The case at issue is Arthur Slugworth v. Mars, Inc., — S.W.3d —, No. 10-48-15162342 (Tex. App. – Corsicana, April 1, 2010, no pet. h.). Slugworth, the Plaintiff, purchased a Snickers bar at a retail store in Texas after a harrowing road trip. He bit into the candy and later testified that he was “rather alarmed that the Snickers bar did not, as promised by advertisements, satisfy me.” As a result of the ingestion of the allegedly unsatisfactory candy bar, Plaintiff suffered extended bouts of melancholy, coupled with an occasional conflagration of ennui. He brought suit in state court under various theories of recovery, including strict products liability, intentional infliction of emotional distress, alienation of affection, and the offensive use of laches. The Plaintiff offered the expert testimony of one Violet Beauregarde, a candy expert, while the defense invoked “the nougat defense,” based on the old English common law rule that products containing a certain combination of sugar, honey, and hazelnuts cannot be subject to strict liability claims.
The jury found the candy bar to be unreasonably dangerous and defective and awarded the Plaintiff $2.13 million dollars in actual damages and twice that amount in punitives. The verdict was largely based on the testimony of Beauregarde, who opined that to a reasonable degree of confectionery certainty, the candy bar at issue was “yucky.” Mars, for its part, appealed the verdict, arguing the trial court erred by qualifying Beauregarde as an expert under E.I. du Pont de Nemours & Co. v. Robinson, 923 S.W.2d 549 (Tex. 1995), in which Texas adopted its own version of Daubert.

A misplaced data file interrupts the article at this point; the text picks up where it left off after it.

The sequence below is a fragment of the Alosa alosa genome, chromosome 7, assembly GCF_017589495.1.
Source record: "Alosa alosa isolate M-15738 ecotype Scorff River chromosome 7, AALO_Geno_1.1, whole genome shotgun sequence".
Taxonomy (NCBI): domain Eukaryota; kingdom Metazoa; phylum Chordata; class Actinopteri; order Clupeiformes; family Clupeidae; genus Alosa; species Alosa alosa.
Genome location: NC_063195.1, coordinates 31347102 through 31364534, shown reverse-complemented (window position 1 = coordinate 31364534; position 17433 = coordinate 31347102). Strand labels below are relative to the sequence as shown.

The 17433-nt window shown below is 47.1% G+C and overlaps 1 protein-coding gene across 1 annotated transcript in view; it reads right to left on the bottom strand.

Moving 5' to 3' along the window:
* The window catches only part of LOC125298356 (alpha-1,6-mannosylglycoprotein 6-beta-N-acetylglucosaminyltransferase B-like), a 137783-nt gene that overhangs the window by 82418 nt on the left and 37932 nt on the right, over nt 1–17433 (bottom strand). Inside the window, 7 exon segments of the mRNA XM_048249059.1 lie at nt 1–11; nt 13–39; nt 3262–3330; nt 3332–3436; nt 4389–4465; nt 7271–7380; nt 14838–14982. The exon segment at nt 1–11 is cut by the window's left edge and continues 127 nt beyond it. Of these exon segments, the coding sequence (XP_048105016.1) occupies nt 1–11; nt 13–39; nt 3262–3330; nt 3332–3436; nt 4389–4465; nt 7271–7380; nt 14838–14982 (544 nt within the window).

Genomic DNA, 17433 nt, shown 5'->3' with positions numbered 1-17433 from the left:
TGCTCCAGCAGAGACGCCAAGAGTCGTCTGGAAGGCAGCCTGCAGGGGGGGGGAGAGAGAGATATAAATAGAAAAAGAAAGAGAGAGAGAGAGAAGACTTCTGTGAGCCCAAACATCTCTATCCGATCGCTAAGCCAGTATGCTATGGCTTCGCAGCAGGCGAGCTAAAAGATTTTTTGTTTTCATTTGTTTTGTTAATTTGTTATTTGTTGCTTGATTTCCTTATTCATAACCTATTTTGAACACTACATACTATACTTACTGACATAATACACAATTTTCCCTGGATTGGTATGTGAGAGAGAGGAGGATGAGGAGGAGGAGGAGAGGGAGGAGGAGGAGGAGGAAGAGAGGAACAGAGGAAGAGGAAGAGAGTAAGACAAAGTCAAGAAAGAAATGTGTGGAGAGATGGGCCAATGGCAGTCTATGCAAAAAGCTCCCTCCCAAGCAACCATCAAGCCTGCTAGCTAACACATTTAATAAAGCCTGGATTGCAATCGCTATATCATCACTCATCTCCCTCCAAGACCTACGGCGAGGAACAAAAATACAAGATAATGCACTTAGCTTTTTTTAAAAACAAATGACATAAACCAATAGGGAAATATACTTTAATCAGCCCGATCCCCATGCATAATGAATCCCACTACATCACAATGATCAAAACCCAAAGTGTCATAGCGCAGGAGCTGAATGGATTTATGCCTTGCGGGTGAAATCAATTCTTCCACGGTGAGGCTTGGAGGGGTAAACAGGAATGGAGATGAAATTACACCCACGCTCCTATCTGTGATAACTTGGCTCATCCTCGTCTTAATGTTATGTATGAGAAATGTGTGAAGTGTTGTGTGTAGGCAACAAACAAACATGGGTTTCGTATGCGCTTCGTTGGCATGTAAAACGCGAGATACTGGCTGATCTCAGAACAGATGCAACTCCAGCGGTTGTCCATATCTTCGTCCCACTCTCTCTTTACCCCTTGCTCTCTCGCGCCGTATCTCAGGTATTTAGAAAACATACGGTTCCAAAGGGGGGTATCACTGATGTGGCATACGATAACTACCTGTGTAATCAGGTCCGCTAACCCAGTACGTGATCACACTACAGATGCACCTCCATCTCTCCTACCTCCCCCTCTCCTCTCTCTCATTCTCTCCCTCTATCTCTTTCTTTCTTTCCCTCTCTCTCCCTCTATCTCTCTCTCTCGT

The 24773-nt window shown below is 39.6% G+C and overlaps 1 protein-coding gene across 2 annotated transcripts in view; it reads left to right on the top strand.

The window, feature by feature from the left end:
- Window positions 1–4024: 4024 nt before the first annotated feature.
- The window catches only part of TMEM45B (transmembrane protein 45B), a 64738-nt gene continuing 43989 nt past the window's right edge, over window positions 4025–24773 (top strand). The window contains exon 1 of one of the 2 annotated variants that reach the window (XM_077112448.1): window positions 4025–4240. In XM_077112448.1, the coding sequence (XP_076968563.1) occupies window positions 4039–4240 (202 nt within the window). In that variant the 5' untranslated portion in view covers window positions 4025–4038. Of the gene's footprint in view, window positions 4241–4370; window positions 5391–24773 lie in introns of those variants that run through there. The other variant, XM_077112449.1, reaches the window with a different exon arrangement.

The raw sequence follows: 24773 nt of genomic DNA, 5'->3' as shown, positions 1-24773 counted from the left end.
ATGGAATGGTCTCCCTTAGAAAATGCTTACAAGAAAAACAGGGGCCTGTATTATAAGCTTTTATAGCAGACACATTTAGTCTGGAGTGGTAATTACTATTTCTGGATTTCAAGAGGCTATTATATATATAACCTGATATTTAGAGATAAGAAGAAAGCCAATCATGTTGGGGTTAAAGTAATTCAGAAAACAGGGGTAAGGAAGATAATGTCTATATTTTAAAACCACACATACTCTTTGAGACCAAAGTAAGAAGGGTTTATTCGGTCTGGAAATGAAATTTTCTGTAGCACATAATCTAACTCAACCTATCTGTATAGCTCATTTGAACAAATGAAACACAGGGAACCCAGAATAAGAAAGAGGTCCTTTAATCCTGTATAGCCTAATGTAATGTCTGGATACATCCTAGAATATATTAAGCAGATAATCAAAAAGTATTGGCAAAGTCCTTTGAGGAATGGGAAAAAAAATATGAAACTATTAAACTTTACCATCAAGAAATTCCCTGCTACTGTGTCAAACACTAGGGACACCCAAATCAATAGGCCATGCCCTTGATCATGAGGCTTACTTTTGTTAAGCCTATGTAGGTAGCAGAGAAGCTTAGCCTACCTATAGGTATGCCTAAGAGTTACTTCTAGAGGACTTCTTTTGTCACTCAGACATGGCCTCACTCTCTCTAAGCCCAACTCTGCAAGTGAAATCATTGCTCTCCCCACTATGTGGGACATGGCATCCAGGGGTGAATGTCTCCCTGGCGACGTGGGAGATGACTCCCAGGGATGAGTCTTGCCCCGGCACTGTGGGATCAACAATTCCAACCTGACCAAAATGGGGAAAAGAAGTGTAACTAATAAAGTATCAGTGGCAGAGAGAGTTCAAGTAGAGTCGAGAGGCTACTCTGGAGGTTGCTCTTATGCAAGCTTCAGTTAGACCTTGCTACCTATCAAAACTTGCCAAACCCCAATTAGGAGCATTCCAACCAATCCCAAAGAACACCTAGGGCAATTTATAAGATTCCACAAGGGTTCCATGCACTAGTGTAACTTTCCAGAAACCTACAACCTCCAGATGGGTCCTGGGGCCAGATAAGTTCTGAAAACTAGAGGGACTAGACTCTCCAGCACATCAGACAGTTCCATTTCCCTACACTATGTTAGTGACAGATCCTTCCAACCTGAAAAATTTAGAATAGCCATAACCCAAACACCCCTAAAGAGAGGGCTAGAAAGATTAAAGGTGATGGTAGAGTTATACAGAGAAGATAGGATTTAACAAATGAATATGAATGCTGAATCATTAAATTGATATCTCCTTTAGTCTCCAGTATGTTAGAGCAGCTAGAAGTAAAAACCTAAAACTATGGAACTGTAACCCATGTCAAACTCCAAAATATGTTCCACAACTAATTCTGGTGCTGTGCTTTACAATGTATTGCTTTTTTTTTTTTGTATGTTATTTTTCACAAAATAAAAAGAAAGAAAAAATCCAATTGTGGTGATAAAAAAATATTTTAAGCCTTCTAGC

The appellate court rejected Mars’ first point of error that Beauregarde was not sufficiently credentialed to testify as an expert. Although Mars sought to exclude her based on her only having attended Greendale Community College and not some august scientific institution, the court noted that experience in the field was as important as a degree. In so doing, the court pointed to Beauregarde’s testimony that she had “consumed, and enjoyed, candy for many years, as far back as her childhood, and had never had an unpleasant experience with sweets.”
The court also dismissed Mars’ second point of error, in which it argued that Beauregarde’s testimony was unreliable. Beauregarde, Mars argued, had not tasted the particular candy bar at issue but had instead sampled an exemplar bar. Further, Mars pointed to the fact that Beauregarde cited to no peer-reviewed articles or epidemiological studies which established that a Snickers bar was incapable of satisfying a consumer. However, despite these arguments, the court found Beauregarde had indeed satisfied the reliability criteria.
The trial court had also thwarted Mars’ attempt at impeachment of Beauregarde over a past indiscretion involving carob, but the appellate court found Mars had waived that issue.
Watchdog groups in Texas are closely watching this case as it makes its way to the Texas Supreme Court, which in the past has offered some conflicting jurisprudence in this area, including Wonka v. Wonka, 472 S.W.3d 1012 (Tex. 2008) and In re: Bertie Bott’s Every Flavour Beans, 388 S.W.3d 999 (Tex. 2006). What happens next, no one can predict.
Joseph Throckmorton, outside counsel for the candy manufacturer, sighed when reached on his cell phone early this morning for a comment. He indicated that he has no further plans to engage in confectionary cases and now plans to dedicate his practice to the Soylent Green litigation, in which it is alleged that the foodstuff at issue contains certain undisclosed ingredients.